It was the economic crash of 2008-2010 ish that dealt us a knock all the way down to the grass roots level, regional grids dwindled - a bunch of us just hung up our leathers. It can't be overstated, the numbers are out there.

The series was already down on its knees after having been abandoned by the AMA. The economy dealt it a blow that put it on life support.

Ben Spies was the last of our Astronauts on the World stage. That has been quite some time. He arose in the context of a sustained heated rivalry with Mat Mladin. It was competition as intense as any, and the level of performance was VERY high. Without that? No Ben Spies.

We all know what happened when Spies hit WSBK. It was as beautiful a performance as can be witnessed. (No one knows what happened when he got on the Factory Yamaha in the GP, including him...another story).

We have a resuscitation of the American series well underway. It was neglected and has much ability to flourish with cultivation. The new organizers are doing it right. Much to appreciate.

Club grids are still quite small. We are quick and easy to lose and slow/tough to return. Agreed that it is important to have a few solid riders on good bikes there, and this is happening. Now we have some 300ss classes. Aside from the new R6 there is frighteningly little in the middleweights from Manu's which is...odd. Mladin-Spies was, again, Suzuki. Kawasaki has had a sustained presence here and a solid garage. Historically Honda has put a solid effort in, as Nicky Hayden and Colin Edwards can attest.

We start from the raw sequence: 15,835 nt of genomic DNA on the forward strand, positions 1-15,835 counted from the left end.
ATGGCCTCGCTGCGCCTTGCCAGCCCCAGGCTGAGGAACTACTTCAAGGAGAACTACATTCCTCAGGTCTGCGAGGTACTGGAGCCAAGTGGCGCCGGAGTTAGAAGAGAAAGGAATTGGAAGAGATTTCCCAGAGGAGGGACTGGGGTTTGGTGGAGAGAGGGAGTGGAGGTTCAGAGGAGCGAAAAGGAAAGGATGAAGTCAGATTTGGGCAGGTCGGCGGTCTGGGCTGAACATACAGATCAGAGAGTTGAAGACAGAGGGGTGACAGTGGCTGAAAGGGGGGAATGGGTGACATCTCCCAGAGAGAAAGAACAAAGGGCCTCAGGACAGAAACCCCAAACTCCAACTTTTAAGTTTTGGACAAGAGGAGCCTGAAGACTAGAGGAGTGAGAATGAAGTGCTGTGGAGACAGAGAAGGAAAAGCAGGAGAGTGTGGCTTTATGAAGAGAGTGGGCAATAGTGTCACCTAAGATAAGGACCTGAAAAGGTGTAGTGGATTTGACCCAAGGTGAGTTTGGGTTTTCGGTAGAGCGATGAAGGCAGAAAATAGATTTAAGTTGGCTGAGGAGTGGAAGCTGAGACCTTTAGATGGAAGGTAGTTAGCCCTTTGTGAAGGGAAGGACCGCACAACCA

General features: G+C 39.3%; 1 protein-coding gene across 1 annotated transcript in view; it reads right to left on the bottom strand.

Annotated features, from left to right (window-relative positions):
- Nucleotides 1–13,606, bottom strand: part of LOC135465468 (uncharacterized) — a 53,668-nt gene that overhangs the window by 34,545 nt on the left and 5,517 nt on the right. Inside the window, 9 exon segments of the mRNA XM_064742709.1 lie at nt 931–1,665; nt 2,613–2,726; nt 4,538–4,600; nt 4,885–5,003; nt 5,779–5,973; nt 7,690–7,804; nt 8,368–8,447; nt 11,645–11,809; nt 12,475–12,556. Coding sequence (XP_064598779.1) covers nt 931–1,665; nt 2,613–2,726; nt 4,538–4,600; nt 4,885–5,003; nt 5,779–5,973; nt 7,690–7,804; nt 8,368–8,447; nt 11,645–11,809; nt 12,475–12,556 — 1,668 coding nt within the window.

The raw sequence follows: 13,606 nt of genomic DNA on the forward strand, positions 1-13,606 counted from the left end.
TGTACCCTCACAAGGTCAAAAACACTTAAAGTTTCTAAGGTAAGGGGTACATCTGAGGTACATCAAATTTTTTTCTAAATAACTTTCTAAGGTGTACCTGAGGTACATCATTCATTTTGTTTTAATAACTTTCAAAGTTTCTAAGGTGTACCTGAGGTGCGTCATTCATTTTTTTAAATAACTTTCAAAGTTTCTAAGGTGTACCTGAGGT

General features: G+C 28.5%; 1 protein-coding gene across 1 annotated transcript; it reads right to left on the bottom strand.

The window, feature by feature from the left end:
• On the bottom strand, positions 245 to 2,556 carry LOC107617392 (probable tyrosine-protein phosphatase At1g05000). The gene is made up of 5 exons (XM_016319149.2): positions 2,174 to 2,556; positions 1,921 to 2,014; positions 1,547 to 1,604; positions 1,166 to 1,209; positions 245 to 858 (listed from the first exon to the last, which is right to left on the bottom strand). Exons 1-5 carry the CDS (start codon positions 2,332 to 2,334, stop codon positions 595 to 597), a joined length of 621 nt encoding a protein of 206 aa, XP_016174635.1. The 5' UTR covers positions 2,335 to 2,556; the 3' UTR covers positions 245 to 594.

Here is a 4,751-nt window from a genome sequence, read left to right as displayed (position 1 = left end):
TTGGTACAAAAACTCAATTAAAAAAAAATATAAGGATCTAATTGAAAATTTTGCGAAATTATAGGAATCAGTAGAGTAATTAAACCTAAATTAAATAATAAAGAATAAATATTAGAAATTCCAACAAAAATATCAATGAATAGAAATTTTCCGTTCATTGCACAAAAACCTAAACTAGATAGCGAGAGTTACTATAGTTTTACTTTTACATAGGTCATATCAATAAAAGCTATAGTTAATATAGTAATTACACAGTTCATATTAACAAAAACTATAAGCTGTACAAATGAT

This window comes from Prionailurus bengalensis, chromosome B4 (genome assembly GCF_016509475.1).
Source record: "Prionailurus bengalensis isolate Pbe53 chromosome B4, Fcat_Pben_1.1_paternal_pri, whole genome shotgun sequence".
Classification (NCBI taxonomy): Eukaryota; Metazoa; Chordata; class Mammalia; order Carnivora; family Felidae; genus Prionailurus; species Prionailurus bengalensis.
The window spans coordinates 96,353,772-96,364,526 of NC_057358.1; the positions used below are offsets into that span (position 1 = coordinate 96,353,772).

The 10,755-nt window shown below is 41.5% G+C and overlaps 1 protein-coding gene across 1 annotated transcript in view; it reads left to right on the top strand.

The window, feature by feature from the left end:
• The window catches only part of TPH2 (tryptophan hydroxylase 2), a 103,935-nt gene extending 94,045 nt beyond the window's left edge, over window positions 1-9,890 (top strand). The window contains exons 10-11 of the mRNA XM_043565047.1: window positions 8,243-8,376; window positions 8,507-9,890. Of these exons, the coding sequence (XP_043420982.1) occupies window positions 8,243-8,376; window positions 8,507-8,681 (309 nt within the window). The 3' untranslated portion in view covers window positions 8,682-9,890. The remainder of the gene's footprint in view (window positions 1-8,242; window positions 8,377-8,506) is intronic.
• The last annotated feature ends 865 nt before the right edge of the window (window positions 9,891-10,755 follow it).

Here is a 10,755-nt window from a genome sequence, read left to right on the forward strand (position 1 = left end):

The DORNA involvement is of much interest. Jr Cup regional programs are bringing kids in. So glad that Rainey and Co can build a bridge.

Interesting that you mention American media. It was the Road Racing World's expertise and care that brought us the EMGO M4 Suzuki team and the likes of John Hopkins. Their presence is much smaller than it was. And what about folks like Muzzy bringing us green monsters to tame? Where are they? Many shops closed up ten yrs ago. This infrastructure is very slow to return.

Steve English is writing on none other than Motomatters about the American National Series?! Wonderful. Thanks! Great to see you here mate.

In the past we have seen good contingency money from maufacturers dictate what bikes we ran. Doug Polen in a van driving around chasing money is a good example. Can we see that again? First ANYONE needs to be able to see it, and the TV coverage is indeed important.

The next piece of the puzzle? A next phenom kid on a well supported Superbike to push and get pushed by Elias (and a few other top notch riders that find their way here...). The stage is being set. It has its own pull, nature abhors a vacuum.